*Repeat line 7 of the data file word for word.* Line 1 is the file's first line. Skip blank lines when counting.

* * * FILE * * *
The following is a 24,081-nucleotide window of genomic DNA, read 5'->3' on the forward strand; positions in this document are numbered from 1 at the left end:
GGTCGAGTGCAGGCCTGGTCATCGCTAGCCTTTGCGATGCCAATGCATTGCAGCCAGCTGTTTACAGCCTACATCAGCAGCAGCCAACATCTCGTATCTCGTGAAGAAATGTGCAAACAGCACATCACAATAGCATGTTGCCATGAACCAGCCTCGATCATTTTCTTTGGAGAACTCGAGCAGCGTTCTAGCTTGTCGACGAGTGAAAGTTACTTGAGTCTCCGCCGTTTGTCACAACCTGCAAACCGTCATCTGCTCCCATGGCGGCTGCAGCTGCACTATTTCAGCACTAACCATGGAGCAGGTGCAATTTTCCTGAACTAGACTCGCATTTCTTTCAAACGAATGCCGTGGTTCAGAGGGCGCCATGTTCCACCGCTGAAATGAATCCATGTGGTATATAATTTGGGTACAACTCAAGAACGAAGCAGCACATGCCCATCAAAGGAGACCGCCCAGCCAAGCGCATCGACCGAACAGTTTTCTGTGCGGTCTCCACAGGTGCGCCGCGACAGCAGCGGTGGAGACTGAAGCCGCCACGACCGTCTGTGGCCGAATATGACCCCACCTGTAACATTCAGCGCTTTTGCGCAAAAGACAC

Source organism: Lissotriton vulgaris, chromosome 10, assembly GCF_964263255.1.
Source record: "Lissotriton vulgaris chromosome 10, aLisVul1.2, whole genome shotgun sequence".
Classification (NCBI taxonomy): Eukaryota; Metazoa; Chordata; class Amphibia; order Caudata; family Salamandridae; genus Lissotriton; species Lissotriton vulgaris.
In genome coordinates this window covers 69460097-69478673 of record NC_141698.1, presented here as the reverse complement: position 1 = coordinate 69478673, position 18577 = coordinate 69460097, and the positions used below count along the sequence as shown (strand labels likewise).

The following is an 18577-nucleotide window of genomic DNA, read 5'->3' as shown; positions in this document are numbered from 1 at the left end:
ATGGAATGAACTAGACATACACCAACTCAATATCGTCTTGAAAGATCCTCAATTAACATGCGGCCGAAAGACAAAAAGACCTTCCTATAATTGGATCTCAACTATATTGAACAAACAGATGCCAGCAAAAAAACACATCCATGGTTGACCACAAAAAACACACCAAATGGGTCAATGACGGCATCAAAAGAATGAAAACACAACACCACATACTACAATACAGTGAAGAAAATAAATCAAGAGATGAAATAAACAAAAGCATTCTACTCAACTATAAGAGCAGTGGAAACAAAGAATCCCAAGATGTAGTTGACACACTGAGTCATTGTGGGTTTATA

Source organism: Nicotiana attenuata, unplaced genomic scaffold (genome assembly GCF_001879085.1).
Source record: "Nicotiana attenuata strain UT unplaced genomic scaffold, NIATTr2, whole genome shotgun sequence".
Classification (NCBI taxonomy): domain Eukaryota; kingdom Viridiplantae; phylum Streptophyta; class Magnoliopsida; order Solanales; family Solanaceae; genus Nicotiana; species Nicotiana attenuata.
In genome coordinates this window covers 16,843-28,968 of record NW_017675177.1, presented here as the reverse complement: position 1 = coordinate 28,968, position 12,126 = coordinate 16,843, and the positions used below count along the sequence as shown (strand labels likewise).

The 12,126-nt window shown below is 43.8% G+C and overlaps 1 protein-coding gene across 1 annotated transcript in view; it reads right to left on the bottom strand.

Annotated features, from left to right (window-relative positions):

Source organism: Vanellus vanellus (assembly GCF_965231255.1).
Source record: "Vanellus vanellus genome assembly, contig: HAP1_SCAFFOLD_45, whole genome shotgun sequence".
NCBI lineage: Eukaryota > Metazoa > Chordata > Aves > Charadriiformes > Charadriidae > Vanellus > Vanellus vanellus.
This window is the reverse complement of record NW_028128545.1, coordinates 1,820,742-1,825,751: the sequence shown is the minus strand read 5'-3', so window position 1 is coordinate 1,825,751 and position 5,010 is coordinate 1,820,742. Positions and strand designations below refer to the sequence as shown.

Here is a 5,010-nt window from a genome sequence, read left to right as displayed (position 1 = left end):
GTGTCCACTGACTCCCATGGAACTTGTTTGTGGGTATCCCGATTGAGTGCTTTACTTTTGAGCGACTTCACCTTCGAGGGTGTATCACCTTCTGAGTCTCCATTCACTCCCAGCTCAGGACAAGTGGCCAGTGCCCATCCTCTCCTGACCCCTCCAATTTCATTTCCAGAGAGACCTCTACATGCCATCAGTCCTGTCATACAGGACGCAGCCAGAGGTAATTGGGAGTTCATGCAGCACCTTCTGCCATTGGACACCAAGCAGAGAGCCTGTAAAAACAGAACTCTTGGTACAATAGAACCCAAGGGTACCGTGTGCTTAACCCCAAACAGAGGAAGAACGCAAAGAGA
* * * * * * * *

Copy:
The following is an 18577-nucleotide window of genomic DNA, read 5'->3' as shown; positions in this document are numbered from 1 at the left end: